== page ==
When a French door that Phil Neville bought from B&Q turned out to be faulty the DIY retail giant agreed to a full refund, but three months later he was still battling trying to get his money back.
Phil bought the £340 set of doors from the Havant branch in early April, and with the help of an experienced door fitter attempted to replace a door which had seen better days in the conservatory of his Hayling Island home.
He explained: ‘The door locking mechanism went pear shaped so I went up to B&Q and bought a replacement door.
‘It was only when we tried to fit it the problems started. The doors are quite bulky but it wasn’t particularly hard to do as long as you get them level.
‘They had adjustable hinges to make sure the door fitted the frame properly, but every time I adjusted one of the hinges they cracked.
‘I popped back to B&Q for some help but nobody seemed very bothered, and they weren’t prepared to get in touch with the manufacturers which appeared to me to be a bit of a negative attitude.
‘Basically they said they didn’t know who made them or where they came from, so I phoned the Eastleigh head office and they didn’t seem to be bothered or helpful either.
‘I was prepared to buy another set of replacement hinges so I looked around online, but drew a blank.
‘Then only a couple of days later my wife went to shut the door and the handle came away in her hand.
‘So I went back to the store again with the door and told them about the problem but they weren’t all that interested.
‘When I transported the door back to them I put it on an old mattress I use in the back of my trailer. it originally came with just four cardboard corners and shrink wrap and I didn’t want to damage it any further.
‘The store offered me two choices, another set of doors or a credit note. I didn’t want a replacement door as the same thing could happen again.
‘A credit note wouldn’t be of any use to me as I couldn’t see myself spending £340 with them in the near future.
‘I ended up leaving the faulty door with them which they weren’t happy about, and got onto head office to tell them about the problem.
‘They emailed me with an offer of a refund, so I went back to the store again with a copy of the email but they made it conditional that I provided proof I’d disposed of the mattress before they’d send me a refund cheque.’
Weeks later an angry Phil was still left wrangling with the firm who refused to back down. Store staff accused him of being rude when he asserted disposal of the mattress wasn’t part of the deal, but says he got short shrift when he stood his ground.
The stand-off escalated when he persisted in trying to chase up his refund. The bizarre chicken or egg spat rumbled on, with head office refusing to send him a cheque unless he’d disposed of the mattress.
In a further bizarre twist in the mattress battle of words, he was phoned out of the blue by an officer from Havant Council’s Environmental Health department, who wanted to know what it was all about.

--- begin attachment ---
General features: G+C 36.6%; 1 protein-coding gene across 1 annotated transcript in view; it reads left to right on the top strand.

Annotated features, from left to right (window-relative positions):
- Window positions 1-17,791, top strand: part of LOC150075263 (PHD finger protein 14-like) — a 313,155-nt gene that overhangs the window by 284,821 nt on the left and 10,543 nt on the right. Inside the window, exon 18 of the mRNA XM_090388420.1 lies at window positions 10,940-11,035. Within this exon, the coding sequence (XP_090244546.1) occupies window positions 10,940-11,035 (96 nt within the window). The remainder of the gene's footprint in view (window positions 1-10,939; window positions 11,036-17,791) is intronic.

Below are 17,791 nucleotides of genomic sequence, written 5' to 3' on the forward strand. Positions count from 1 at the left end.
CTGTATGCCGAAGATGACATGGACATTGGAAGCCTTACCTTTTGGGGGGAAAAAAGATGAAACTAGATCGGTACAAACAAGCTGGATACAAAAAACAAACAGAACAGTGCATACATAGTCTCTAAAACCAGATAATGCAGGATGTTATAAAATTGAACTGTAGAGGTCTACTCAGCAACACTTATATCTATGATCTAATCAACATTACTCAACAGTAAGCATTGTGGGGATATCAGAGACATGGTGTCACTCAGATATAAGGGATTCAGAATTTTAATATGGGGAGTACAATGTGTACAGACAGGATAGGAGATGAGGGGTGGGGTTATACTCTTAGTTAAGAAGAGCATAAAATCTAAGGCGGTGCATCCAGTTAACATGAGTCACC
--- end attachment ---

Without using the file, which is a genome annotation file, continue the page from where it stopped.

On providing an explanation, the officer was somewhat put out at being cast as a piggy in the middle of the dispute. It was confirmed there were no enforcement issues involved and B&Q would be advised accordingly.
In a further indication the feud had got completely out of hand, Phil also learned the police had been alerted to the situation, but they also declined to get involved.
With no end to the unseemly squabble in sight the 62-year-old lorry driver decided to call in Streetwise in a last-ditch attempt to bring the increasingly bitter wrangle to a close.
We were a little surprised that the deadlock had been allowed to continue for so long and develop into a bitter obdurate quarrel.
Inevitably it left a question mark over the effectiveness of B&Q’s customer service team to positively engage with a dissatisfied customer and sort their complaint.
We pointed out that the 2015 Consumer Rights Act required goods to be of acceptable quality, fit for purpose, and durable.
By agreeing to refund Phil, they’d accepted the door didn’t meet the quality demanded by law, and the appropriate remedy was a return of the purchase price.
In a strict interpretation of sale of goods law, Phil wasn’t obliged to return the product. It was the store’s responsibility to collect it on agreeing the door wasn’t fit for his purpose.
Like most people, Phil had simply found it more convenient to take it back to where he bought it from.
The issue of the mattress as he’d rightly insisted from the start wasn’t relevant to the violation of his statutory rights. They were two distinctly different concepts and fusing them into one had led to ongoing misunderstanding.
Within a few days of our intervention, B&Q finally backed down and a full refund cheque arrived on his doormat.
A B&Q spokesperson confirmed: ‘We have issued Mr Neville with a full refund.’
A much relieved Phil said: ‘Without you getting involved I’d still be waiting. They could just have phoned and I would have removed the mattress. I didn’t need the blackmail threat.
‘The thing I really got bewildered about was the feeling I’d been blamed for why it all happened.
‘All I wanted was a door to replace the original door that wasn’t there. The impression I got was I must have broken it just to take it back, and was trying to make trouble. That’s never been the situation at all.’